One hundred years ago tomorrow, September 1, 1914, the last Passenger Pigeon in the world, a 29-year-old female named Martha, tumbled from her perch in the Cincinnati Zoo, and the most abundant bird in the history of Planet Earth went extinct. John Fitzpatrick of the Cornell Laboratory of Ornithology has written about the event, and what it means to us today, in a New York Times editorial. But the closest we’ll ever come to seeing a live Passenger Pigeon is reading John James Audubon’s 1831 description of a flock settling in to feed: “As soon as the Pigeons discover a sufficiency of food to entice them to alight, they fly round in circles, reviewing the country below. During their evolutions, on such occasions, the dense mass which they form exhibits a beautiful appearance, as it changes its direction, now displaying a glistening sheet of azure, when the backs of the birds come simultaneously into view, and anon, suddenly presenting a mass of rich deep purple. Then they pass lower, over the woods, and for a moment are lost among the foliage, but again emerge, and are seen gliding aloft. They now alight, but the next moment, as if suddenly alarmed, they take to wing, producing by the flappings of their wings a noise like the roar of distant thunder, and sweep through the forests to see if danger is near. Hunger, however, soon brings them to the ground. When alighted, they are seen industriously throwing up the withered leaves in quest of the fallen mast. The rear ranks are continually rising, passing over the main-body, and alighting in front, in such rapid succession, that the whole flock seems still on wing.”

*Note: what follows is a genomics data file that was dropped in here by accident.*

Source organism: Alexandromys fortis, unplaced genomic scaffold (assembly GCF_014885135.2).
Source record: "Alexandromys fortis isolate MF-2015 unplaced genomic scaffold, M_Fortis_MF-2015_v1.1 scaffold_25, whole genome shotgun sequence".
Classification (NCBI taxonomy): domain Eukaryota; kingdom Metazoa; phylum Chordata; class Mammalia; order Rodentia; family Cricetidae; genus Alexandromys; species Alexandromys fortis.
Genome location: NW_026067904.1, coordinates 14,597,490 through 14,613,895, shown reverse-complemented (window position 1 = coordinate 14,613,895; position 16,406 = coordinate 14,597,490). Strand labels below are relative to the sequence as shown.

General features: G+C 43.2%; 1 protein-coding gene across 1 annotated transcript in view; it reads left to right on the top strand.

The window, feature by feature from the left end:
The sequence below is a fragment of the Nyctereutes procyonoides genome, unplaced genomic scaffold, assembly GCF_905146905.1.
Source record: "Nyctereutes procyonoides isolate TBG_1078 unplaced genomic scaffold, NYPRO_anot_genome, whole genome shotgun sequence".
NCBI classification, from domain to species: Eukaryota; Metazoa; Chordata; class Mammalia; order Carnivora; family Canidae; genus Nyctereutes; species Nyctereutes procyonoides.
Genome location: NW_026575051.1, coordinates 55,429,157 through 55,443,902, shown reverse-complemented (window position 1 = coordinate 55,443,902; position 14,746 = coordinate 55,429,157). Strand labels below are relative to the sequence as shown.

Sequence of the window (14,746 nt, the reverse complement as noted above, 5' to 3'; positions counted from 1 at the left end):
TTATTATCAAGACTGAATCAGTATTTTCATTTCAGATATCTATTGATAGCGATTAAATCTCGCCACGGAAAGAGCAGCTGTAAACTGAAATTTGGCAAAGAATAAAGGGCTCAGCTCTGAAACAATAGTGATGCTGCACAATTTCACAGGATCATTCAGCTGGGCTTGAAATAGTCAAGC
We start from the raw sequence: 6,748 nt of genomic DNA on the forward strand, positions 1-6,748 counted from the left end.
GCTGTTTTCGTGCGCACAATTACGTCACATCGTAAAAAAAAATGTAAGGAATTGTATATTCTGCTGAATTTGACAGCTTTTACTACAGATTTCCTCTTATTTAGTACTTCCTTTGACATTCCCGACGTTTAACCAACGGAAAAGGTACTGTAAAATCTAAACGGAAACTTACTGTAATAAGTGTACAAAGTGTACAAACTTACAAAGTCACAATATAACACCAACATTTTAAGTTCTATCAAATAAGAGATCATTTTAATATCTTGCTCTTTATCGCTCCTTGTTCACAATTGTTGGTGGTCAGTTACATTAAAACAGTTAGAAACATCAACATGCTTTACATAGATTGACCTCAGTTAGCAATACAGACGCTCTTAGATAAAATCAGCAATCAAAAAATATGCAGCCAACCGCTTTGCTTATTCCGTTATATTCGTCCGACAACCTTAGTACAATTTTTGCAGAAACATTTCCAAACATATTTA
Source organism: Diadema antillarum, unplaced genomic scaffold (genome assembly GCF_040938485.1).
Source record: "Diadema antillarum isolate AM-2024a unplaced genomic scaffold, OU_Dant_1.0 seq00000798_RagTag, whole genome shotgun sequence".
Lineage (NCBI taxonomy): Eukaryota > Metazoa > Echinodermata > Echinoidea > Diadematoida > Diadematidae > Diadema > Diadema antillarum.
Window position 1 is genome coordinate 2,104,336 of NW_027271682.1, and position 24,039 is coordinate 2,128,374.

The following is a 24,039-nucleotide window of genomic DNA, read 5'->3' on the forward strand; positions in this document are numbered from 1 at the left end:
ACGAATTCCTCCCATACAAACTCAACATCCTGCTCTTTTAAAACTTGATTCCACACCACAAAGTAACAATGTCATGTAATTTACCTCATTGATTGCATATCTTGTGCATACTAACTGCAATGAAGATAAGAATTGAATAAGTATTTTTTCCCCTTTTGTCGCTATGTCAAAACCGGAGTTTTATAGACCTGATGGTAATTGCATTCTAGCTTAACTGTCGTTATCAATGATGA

Possible Alder Flycatcher at Barr Hammock

From: Rex Rowan <rexrowan@gmail.com>
To: Alachua County birding report

This morning’s walk at Barr Hammock was largely birdless, but we did find what may have been an Alder Flycatcher. We’re not positive – it didn’t call – but it was not too far from where Mike Manetz, Adam Zions, and I found one a year ago tomorrow, on the north fork of the trail maybe a quarter of a mile out. Matt O’Sullivan got a picture: https://www.flickr.com/photos/118053703@N02/15021189862/  Alder Flycatcher had never been identified in this county prior to 2010, but if this is an Alder, we’ve had them three falls in a row now. That’s weird.

The Cerulean Warbler that Matt found at Bolen Bluff on the 21st remained until at least yesterday, but several birders spent all of this morning scouring its usual haunts without finding it. However John Martin spent this morning at San Felasco Hammock’s Moonshine Creek Trail (on the south side of Millhopper Road), and there he found another Cerulean: “Found along Moonshine Creek Trail, south leg of loop which passes through upland dominated by oak, hickory, sweetgum. Foraging with small flock containing Northern Parulas, American Redstarts, and Red-eyed Vireos.”